The Death Special was improvised by the Baldwin-Felts Detective Agency who were the hired strike-breakers, and built at CF&I’s own steel works to use against its striking employees. At Ludlow the steel-plated vehicle was driven alongside and through the tent colony, its searchlight used to harass the sleeping strikers. Its guns took shots at the tents which left haphazard victims killed or maimed.

World Wars One and Two produced many armored vehicle designs, but the Baldwin-Felts model was unique for being a civilian model. You can recognize its lines in the modern urban assault vehicles which metropolitan police departments have determined to arm themselves, in the war against what, meth-lab pill-boxes?

No, these armored police cars are deployed against public protest, in the name of riot-control. By their paint jobs, neither camouflage nor emergency neon, they are obviously intended to intimidate. If the Baldwin-Felts and Pinkertons are going to reinvent themselves as Blackwater and Triple Canopy, why not also their weapons of choice?

Virginia State Troopers protect Crystal City from antiwar protesters
This one was used to mark the line over which the A.NS.W.E.R. marchers were not to cross, when they marched against the Pentagon and its weapons suppliers in Washington DC.

Aurora City Police deploy urban assault vehicle against peaceful demonstration
This vehicle was bought by the Aurora Police Department, out of the $50 million allocated to Denver for security for the 2008 DNC. Notice on its intimidating black sides, it says “Emergency Rescue.”

Deployed downtown Denver at the 2008 DNC
Here it is aimed at you.

Riot police facing off the RNC demonstrations
St. Paul at the RNC.

DPD armored emergency rescue unit at night
Denver.

Ludlow Massacre or unhappy incident?

Ludlow Tent Colony 1914
COLORADO COLLEGE- CC is holding a symposium on the 1914 Ludlow Massacre. Actually, it’s only called the Ludlow Symposium. True to Colorado Springs form, several among the audience want to call it an “incidence,” instead of a “massacre.” One of the participants, author Scott Martelle, is willing to oblige, explaining that if the militia hadn’t known that women and children were taking shelter beneath the tents which they were putting to the torch, then the soldiers were guilty only of criminally negligent homicide.

(*Note 4/12/09: this article has been revised in light of helpful comments offered by symposium participants. Also: Differences of opinion aside, I am remiss if I do not praise the scholars who were very generous with their time and encyclopedic memories to enrich this symposium.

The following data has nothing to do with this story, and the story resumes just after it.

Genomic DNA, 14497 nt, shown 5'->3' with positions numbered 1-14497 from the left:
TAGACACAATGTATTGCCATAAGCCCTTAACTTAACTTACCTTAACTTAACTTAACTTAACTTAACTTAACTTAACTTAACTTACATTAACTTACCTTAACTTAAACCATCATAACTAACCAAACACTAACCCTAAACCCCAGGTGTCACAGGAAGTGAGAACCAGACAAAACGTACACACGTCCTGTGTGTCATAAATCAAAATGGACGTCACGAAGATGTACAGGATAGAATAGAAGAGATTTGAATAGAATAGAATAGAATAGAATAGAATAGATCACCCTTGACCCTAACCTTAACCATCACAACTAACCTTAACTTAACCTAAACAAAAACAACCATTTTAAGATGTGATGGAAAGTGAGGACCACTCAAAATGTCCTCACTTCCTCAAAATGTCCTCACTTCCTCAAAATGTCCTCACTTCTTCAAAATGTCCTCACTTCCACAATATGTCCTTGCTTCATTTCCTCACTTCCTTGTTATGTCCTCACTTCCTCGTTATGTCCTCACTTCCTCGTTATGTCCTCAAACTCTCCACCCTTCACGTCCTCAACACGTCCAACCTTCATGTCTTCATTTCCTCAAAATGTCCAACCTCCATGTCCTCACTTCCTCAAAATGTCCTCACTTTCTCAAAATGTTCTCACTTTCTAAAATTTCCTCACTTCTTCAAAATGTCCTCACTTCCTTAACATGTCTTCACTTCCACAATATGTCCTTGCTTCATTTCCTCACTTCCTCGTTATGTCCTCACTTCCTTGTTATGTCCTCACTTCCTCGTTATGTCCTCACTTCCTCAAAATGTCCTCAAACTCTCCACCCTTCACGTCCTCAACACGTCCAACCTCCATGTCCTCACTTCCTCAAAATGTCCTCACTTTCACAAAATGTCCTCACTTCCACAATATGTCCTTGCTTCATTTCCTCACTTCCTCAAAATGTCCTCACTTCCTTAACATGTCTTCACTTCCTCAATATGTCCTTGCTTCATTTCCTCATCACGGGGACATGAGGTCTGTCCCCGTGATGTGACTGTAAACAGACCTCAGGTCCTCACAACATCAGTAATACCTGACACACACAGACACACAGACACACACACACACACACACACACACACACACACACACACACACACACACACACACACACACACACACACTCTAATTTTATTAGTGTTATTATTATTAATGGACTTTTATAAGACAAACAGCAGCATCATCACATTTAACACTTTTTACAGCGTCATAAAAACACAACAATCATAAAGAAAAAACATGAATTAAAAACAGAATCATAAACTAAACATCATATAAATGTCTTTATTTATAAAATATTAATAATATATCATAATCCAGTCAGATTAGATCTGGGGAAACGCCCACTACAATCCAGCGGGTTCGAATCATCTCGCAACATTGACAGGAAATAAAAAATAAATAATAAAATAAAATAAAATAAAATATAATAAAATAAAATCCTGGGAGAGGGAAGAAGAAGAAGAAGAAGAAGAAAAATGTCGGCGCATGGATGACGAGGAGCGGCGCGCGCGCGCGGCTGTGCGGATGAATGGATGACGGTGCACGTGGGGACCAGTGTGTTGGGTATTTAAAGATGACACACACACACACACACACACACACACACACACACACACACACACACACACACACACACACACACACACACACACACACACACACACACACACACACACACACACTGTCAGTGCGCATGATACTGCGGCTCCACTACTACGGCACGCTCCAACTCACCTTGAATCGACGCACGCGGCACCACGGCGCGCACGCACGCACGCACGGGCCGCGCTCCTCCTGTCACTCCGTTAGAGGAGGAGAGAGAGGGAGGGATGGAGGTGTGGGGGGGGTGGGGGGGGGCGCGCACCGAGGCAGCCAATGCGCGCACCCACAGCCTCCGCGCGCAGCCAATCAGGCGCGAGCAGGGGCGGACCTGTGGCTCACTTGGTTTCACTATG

1. CC’s own Professor David Mason authored an evocative narrative of lives caught up in the 1914 events, written in verse, entitled Ludlow.
2. Journalist Scott Thomas researched the most recent definitive account to date, the 2007 Blood Passion: the Ludlow Massacre and Class War in the American West.
3. Thomas Andrews, Associate Professor at CU Denver, enlarged the context in 2008 with his award winning Killing For Coal: America’s Deadliest Labor War.
4. Zeese Papanikolas represented his authorative Buried Unsung: Louis Tikas and the Ludlow Massacre, written in 1984.)

Does it matter what it’s called, or with what certainty? The symposium is filled with public school system educators looking for an angle with which to approach Ludlow with their kids. One of them expresses her doubt about teaching about Mother Jones, having just heard from the panelists a probably too-nuanced assessment of the labor hero’s tactics. The political climate of our age can’t find any purchase with moral nuance.

I’m stuck thinking that in recording social history, scholars cannot avoid writing the victor’s narrative. In particular as regards the history of labor, because neither academics nor even middle class hobbyists in the symposium’s audience can look at the events from the perspective of the working class.

Even the scholar’s objectivity is middle class. The opinion was expressed by the panel that the Ludlow aftermath was one of the few occasions when the story was spun to the benefit of labor interests. But this does not account for why authors and educators find themselves having to resurrect the tale of Ludlow these many years later. When it occurred, Americans may have swallowed the hyperbole, but since that time they’ve internalized its internment, effaced by a corporate culture so as to have disappeared from even our school textbooks.